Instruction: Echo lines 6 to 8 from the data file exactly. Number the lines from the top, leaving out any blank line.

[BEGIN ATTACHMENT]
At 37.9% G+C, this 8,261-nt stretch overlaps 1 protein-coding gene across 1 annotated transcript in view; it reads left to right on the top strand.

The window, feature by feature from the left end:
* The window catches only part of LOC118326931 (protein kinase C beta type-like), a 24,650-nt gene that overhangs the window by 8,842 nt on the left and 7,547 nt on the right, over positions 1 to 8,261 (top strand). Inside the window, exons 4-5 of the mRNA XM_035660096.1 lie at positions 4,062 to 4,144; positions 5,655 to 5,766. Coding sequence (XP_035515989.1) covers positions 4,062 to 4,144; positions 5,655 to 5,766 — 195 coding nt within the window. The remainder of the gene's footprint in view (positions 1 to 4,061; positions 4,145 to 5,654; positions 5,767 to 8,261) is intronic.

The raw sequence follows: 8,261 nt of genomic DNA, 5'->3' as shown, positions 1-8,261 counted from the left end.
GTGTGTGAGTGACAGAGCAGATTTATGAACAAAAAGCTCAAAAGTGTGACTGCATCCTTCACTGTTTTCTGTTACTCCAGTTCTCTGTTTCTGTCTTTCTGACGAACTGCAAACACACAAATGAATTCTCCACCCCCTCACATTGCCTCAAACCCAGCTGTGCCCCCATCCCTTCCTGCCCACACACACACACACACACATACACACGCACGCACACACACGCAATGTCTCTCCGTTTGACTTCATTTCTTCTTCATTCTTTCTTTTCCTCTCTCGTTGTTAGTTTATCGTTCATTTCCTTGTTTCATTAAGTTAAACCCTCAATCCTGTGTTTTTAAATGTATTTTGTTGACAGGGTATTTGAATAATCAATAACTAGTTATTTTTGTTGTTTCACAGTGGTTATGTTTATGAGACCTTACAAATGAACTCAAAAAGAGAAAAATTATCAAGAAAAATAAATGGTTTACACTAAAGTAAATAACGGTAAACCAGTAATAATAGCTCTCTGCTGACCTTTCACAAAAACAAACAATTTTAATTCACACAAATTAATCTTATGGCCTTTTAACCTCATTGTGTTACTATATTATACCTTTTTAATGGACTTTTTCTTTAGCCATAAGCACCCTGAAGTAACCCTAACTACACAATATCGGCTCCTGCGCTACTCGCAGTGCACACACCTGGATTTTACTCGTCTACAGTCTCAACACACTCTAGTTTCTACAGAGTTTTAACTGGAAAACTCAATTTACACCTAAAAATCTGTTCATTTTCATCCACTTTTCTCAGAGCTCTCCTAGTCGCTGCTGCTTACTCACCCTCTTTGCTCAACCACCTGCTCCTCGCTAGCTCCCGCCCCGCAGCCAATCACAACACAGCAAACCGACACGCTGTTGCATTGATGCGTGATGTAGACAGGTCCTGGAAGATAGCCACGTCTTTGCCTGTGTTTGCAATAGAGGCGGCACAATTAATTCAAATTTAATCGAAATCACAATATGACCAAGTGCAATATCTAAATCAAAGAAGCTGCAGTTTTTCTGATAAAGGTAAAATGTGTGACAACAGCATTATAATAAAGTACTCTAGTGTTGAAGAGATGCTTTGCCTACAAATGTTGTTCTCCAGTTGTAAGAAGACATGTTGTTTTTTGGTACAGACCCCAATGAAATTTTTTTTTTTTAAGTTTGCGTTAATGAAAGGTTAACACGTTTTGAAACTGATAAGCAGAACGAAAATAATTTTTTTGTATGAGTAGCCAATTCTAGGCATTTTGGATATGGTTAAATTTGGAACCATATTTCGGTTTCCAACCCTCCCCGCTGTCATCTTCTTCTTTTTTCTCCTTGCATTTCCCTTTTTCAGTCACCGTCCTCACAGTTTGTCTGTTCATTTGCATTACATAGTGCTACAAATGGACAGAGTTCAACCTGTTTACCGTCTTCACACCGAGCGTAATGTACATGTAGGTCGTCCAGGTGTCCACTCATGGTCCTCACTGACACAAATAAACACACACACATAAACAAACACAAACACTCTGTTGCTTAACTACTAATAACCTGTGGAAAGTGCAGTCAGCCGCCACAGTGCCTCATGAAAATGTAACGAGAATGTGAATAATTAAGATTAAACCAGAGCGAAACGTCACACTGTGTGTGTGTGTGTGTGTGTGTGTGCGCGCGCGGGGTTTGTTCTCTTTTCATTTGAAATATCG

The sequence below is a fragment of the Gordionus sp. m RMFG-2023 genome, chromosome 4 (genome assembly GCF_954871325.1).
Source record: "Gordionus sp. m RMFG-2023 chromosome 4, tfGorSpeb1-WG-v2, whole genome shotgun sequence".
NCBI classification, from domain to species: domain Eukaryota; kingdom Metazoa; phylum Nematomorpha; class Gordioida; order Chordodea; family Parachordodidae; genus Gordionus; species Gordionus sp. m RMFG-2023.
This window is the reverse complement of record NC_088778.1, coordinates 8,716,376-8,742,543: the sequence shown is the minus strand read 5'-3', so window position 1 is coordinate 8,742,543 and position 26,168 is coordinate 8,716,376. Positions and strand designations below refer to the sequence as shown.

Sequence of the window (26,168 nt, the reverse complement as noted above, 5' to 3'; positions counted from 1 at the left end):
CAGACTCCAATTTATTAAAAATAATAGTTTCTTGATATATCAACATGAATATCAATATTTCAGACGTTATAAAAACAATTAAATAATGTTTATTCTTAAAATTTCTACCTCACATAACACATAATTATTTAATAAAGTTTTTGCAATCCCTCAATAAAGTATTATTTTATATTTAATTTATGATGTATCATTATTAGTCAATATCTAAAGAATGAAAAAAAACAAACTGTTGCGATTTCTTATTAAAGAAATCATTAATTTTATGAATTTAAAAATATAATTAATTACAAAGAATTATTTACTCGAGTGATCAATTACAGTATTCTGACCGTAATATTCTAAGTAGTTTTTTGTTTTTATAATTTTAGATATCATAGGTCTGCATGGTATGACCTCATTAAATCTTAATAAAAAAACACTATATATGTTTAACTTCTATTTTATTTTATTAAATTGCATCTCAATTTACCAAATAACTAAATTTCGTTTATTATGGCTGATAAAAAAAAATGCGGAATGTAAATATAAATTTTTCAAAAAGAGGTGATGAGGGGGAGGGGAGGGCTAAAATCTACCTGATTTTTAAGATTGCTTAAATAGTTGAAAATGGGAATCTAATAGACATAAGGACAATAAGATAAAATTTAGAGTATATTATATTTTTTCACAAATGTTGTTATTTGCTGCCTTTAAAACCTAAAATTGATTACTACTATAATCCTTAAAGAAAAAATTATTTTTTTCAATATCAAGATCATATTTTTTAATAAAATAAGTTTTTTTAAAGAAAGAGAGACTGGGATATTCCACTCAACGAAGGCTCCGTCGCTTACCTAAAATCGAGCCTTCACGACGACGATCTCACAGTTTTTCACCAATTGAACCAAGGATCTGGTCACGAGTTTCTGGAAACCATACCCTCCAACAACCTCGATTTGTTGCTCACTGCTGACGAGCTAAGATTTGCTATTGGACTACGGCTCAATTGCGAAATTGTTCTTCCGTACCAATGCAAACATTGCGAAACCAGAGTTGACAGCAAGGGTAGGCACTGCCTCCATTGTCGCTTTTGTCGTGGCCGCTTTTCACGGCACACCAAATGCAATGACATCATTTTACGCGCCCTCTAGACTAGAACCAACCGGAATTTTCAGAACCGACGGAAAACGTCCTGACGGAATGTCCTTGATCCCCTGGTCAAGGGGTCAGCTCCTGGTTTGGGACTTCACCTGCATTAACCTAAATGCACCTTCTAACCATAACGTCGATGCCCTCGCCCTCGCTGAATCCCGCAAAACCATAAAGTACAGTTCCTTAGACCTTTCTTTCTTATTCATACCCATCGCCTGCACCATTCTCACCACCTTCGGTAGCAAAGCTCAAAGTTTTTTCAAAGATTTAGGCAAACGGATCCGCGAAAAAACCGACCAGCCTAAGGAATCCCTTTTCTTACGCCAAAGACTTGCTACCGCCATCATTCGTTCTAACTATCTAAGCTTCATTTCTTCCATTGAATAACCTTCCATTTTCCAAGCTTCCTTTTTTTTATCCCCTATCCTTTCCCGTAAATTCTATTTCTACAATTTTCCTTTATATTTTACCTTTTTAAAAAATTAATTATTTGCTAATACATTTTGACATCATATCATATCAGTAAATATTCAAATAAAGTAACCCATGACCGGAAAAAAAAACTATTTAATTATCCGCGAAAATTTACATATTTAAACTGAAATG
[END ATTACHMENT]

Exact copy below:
The sequence below is a fragment of the Gordionus sp. m RMFG-2023 genome, chromosome 4 (genome assembly GCF_954871325.1).
Source record: "Gordionus sp. m RMFG-2023 chromosome 4, tfGorSpeb1-WG-v2, whole genome shotgun sequence".
NCBI classification, from domain to species: domain Eukaryota; kingdom Metazoa; phylum Nematomorpha; class Gordioida; order Chordodea; family Parachordodidae; genus Gordionus; species Gordionus sp. m RMFG-2023.